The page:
- car recommendation
Avoid a Honda accord tourer. I have a six year old one and the rear brakes destroy discs, rear calipers seize, tailgat stopped opening (luckily picked up under extended warranty but £800 repair otherwise), abs/vsa control unit failed. Apart from that it’s great. I really expect a far more reliable car from Honda.Posted 5 years agoRooleyMoorMember
I’ve just got an Octavia Estate and it has a huge boot. I’ve removed the 2nd boot floor to give even more space.
All the items that normally fill the boot and the between kids/footwell in my old Vectra fitted in the boot and there was still space to spare.
It’s the 1.6 Elegance and I got 59mpg average driving to Cornwall and back with 2xAdults, 2xKids, 1xKids bike, 1 Vango Tigris 600 tent and all the bedding/assorted paraphernalia that goes with it.
It’s cost me £13000 for a 60 plate with 20,000 on the clock, but –
My insurance has dropped by £30 per month
VED is £30 per year
£65 to fill up with fuel every fortnight;350 miles per week, instead of £85 every 10 days (getting close to half the cost)Posted 5 years agov8ninetySubscriber
Budget? Ultra cheap, reliable and basic would be a lower mileage 306 td estate, love mine, bought it at 99k for £300 several years ago, has cost me less than a grand in servicing and maintainance since then, It’s been my most reliable car ever owned, and now has 166k on the clock. I do an 80 mile return commute in it and get 55mpg. Boot space is cavernous too, considering it based on a fairly small car. Just serviced it today, don’t expect to change it this year, or hopefully the next…Posted 5 years agonickdtMember
I have a Roomster. Based on a fabia, but taller. Means you can get bikes in quite easy. I get two bikes in upright with just the front wheel off. All back seats fold or can be removed totally making a van. I average 55mpg on runs, low VED and insurance. Get the basic model pretty cheap. Or the one I have with the full glass roof, makes it a nice place to sit. Love mine.Posted 5 years agoplumslikerocksSubscriber
AvoidBuy a Honda accord tourer. I have a sixseven year old one and the rear brakes destroy discs, rear calipers seize,need a bit of careful maintenance from time to time, tailgate stopped openingworks perfectly , abs/vsa control unit failedis the same as on many Mazda and VAG cars that also have the same problem that can be fixed for under £300 quid instead of spending £1600 on a new one. Apart from thatit’s great. I really expect a far moresuch a reliable car from Honda.
Just for balance, like…..Posted 5 years agoNorthwindSubscriber
I spent £1200 on a Focus estate 2 years ago, it’s been badtempered at times but then, it was 10 years and 100000 miles old and it’d been neglected at points. But returned ridiculous mpg, swallowed bikes and kit… If I was buying another, I’d spend more for good condition but you can get a good one for around this price.
See also: Mondeo, if you want bigger, and don’t mind bigger. A service history with “DMF replacement” in it would be good though if it’s done a decent amount of miles.Posted 5 years agoiceman8Member
Audi A4 avant? My 98 lasted till 2010 with only a spark plug change. You could pick up an 04 plate for around 5k and if you find a one in decent condition it shouldn’t need anything done on it for years – providing you find one which has had a timing belt chance.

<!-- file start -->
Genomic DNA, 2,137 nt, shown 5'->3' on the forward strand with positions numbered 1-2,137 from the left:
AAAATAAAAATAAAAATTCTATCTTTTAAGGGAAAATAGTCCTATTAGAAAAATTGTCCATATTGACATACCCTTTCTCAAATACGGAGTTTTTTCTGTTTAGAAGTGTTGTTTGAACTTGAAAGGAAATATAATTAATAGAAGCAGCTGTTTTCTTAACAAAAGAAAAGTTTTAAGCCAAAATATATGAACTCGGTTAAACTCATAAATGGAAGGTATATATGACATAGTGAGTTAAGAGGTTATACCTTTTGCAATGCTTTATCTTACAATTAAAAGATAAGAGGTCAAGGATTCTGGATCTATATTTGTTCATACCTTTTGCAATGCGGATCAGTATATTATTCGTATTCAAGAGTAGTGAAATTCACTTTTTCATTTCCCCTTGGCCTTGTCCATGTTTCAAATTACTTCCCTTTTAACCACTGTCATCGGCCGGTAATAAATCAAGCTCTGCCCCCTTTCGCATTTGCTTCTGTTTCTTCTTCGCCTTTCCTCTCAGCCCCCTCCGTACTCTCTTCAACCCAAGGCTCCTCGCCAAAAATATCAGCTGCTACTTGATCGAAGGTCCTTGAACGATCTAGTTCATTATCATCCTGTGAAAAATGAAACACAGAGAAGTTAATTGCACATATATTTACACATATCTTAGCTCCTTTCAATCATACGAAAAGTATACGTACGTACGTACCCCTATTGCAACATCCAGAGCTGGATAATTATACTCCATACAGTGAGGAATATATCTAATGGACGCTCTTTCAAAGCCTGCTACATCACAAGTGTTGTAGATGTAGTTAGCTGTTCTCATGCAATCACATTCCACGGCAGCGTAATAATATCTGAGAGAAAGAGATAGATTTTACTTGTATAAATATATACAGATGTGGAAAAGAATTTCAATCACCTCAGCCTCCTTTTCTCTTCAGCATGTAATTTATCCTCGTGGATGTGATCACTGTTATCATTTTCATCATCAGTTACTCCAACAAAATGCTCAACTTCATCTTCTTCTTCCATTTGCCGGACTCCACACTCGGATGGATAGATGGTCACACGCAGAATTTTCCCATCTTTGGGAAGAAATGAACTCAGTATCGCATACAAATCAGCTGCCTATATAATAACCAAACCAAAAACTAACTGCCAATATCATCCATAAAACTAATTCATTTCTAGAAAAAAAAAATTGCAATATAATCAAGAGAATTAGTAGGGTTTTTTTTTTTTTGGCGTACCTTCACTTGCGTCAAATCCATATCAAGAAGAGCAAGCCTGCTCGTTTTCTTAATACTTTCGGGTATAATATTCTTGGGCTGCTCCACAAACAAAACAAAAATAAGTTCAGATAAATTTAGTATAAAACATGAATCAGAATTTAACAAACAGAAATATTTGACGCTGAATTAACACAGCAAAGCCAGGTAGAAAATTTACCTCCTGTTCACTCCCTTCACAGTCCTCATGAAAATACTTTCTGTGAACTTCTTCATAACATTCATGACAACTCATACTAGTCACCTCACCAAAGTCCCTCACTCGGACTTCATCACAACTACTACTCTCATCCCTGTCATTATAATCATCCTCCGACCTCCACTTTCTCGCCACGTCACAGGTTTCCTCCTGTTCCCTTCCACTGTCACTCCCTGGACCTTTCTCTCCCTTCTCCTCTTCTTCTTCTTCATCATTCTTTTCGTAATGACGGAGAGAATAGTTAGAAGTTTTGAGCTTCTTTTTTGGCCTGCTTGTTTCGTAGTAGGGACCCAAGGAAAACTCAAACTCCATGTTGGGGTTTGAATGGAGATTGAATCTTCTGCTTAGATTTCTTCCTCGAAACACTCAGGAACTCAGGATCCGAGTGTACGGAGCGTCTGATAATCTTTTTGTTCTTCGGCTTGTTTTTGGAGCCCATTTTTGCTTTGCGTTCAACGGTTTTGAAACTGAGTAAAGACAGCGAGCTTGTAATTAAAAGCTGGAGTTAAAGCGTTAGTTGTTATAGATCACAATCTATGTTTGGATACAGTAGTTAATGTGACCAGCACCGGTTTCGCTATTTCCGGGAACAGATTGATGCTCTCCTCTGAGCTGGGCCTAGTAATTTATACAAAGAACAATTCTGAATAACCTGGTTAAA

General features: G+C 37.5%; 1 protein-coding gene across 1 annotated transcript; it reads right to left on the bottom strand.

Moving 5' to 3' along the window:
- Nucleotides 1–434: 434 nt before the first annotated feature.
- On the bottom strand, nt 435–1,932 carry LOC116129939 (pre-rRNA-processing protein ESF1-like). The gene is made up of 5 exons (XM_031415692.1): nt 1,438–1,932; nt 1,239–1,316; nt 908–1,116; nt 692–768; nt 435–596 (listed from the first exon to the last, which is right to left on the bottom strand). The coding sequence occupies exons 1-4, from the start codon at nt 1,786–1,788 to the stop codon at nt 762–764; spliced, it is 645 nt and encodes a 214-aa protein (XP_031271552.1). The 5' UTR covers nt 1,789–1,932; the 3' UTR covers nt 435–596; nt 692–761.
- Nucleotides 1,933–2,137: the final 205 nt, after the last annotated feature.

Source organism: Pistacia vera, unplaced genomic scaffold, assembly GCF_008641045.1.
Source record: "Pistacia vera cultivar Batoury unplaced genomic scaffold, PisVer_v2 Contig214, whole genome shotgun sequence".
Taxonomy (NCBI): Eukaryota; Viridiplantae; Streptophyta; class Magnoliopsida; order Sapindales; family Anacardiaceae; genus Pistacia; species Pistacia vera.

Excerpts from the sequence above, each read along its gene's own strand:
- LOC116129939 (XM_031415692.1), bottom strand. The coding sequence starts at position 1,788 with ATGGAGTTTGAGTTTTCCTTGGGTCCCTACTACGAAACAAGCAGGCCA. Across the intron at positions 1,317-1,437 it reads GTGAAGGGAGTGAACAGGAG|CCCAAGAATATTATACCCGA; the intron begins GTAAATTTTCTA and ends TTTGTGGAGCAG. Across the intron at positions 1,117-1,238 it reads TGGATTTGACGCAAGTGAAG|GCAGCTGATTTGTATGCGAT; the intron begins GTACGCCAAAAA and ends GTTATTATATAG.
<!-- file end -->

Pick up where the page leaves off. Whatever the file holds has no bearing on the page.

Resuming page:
I get around 50-60mpg on every day pootling and it is large enough to comfortably take 3 folk with downhill bikes.Posted 5 years agoBrickManMember
pretty much any recent diesel skoda and your away.
The audi/vw equiv of each are obviously nicer in every respect except when it comes to part costs. £245 for a new A/C compressor from skoda, £415 from audi. For exactly the same part, made in same factory, for same engine. Don’t get me wrong, I like audi’s, but the stealerships are mostly an overpriced waste of space.
Also just about any TDCi powered ford will see you right. 2005> focus estates with the 1.6 tdci (£30 a year tax! and dirty cheap insurance) come up for way cheaper than they should be and they are a hoot to drive, but can still give you 55/60mpg even when your not trying.Posted 5 years agogribbleMember
I have just sold an 2003 130bhp Passat TDI. Paid £3,500 for it 2 years ago with 58k on the clock. Has been pretty reliable, but be warned servicing costs have mounted up.
I never changed cam belt (we sold it with 93k on the clock, so it was due). Regardless of this I spent circa £1.5k in servicing costs over the two years and there were some additional work that I would need to have had done if it was still mine in 6 months, which I recon was another £600 + as a minimum.
Still, probably cheapest motoring I will ever have. Have a company car now, so paying £££ tax for a thirsty Nissan Juke turbo petrol. Passats are quite common on ebay and according to the garage people keep TDIs going for 150k + no problem (they were servicing an Audi A4 TDI with 250k on the clock, still fine).
Also had a Mondeo TDI hatch (about 7 years ago, great car, put a large bike in the back with no need for wheel removal). Would happily have another.
If I were buying a newer car, I would be tempted by a number from the Skoda range, including Roomster, Octavia estate or Fabia estate. I have had roof racks on my Passat (and now Juke), so this has knackered fuel economy, but big estates swallow a bike no problem and some of the skodas can be had with clever upright bike mount things, so you can keep the bike upright in the back, fork bolted to a qr skewer.Posted 5 years ago
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